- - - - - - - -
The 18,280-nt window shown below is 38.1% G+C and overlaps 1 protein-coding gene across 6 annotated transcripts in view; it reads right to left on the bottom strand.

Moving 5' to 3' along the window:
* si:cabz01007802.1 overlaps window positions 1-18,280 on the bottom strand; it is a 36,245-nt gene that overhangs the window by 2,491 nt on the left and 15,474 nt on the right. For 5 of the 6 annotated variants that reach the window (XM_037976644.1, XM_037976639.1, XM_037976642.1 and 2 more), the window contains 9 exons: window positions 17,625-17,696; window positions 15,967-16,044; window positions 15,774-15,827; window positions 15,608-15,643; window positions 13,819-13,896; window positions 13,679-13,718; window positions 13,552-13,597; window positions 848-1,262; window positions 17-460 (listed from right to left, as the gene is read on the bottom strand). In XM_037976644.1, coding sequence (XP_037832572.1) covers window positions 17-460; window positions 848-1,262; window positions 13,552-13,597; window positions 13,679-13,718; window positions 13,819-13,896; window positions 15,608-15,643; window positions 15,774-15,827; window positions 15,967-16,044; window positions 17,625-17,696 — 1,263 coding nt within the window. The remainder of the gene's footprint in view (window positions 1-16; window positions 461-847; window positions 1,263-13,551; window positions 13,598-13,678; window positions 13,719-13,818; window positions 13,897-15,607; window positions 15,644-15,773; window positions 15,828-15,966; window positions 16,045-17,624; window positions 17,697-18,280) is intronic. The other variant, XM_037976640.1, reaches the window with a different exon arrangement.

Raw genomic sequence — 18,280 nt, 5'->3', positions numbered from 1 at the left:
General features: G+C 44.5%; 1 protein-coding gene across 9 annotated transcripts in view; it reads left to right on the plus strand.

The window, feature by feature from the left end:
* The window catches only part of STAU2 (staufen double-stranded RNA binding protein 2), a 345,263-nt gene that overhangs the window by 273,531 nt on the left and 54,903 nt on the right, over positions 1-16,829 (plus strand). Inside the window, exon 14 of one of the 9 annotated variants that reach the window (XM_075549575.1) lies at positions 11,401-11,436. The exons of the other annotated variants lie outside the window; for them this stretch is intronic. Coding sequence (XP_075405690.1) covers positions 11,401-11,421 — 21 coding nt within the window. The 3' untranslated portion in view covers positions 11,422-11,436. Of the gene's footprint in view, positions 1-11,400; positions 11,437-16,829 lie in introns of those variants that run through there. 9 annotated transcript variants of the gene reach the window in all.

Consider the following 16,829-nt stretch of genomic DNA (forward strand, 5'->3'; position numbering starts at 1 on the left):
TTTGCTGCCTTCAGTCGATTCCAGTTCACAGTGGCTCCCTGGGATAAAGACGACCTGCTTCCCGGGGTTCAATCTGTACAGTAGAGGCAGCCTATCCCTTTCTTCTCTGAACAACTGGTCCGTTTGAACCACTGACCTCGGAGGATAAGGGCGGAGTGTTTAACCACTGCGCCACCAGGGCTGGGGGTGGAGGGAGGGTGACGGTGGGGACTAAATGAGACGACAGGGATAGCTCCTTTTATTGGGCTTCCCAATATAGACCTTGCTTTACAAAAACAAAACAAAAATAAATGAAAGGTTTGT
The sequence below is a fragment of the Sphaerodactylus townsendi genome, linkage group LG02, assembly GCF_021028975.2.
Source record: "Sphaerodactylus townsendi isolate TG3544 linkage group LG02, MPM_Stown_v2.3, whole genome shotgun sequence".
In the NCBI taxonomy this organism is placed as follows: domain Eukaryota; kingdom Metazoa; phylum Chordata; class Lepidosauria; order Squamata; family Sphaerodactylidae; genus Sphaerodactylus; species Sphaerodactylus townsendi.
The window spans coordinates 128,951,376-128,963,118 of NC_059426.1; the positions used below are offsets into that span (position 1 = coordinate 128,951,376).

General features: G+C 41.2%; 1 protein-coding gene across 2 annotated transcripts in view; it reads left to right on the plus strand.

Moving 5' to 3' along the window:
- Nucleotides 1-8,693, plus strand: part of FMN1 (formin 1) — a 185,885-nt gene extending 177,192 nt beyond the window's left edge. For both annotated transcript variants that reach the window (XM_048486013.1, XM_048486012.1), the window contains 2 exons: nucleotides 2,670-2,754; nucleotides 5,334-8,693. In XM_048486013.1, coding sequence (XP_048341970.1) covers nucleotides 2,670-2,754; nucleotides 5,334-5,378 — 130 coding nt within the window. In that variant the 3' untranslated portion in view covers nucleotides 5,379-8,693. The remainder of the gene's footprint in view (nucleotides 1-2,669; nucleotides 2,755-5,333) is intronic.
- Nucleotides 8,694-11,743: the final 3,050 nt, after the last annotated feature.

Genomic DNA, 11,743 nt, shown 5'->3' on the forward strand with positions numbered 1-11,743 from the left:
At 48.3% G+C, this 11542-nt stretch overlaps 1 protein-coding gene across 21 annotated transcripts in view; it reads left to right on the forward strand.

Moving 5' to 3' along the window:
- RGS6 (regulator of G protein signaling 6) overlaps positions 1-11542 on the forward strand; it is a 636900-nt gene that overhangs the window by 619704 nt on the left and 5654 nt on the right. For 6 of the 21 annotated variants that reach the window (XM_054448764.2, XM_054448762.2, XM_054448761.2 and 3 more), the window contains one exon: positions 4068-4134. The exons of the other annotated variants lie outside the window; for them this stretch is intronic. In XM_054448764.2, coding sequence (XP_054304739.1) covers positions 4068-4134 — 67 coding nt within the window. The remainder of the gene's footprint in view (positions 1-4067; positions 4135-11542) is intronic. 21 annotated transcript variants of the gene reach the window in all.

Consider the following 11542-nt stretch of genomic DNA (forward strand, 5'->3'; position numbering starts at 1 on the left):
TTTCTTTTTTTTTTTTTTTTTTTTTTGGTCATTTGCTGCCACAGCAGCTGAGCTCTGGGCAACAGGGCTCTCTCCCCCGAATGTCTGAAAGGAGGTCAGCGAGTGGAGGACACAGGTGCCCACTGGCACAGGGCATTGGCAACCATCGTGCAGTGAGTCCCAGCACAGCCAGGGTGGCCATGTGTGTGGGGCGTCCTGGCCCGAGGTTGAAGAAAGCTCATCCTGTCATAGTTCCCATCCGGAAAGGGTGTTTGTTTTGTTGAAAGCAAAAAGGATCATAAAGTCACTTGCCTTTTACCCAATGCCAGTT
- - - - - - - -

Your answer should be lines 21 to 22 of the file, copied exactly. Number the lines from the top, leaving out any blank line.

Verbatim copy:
- RGS6 (regulator of G protein signaling 6) overlaps positions 1-11542 on the forward strand; it is a 636900-nt gene that overhangs the window by 619704 nt on the left and 5654 nt on the right. For 6 of the 21 annotated variants that reach the window (XM_054448764.2, XM_054448762.2, XM_054448761.2 and 3 more), the window contains one exon: positions 4068-4134. The exons of the other annotated variants lie outside the window; for them this stretch is intronic. In XM_054448764.2, coding sequence (XP_054304739.1) covers positions 4068-4134 — 67 coding nt within the window. The remainder of the gene's footprint in view (positions 1-4067; positions 4135-11542) is intronic. 21 annotated transcript variants of the gene reach the window in all.

Consider the following 11542-nt stretch of genomic DNA (forward strand, 5'->3'; position numbering starts at 1 on the left):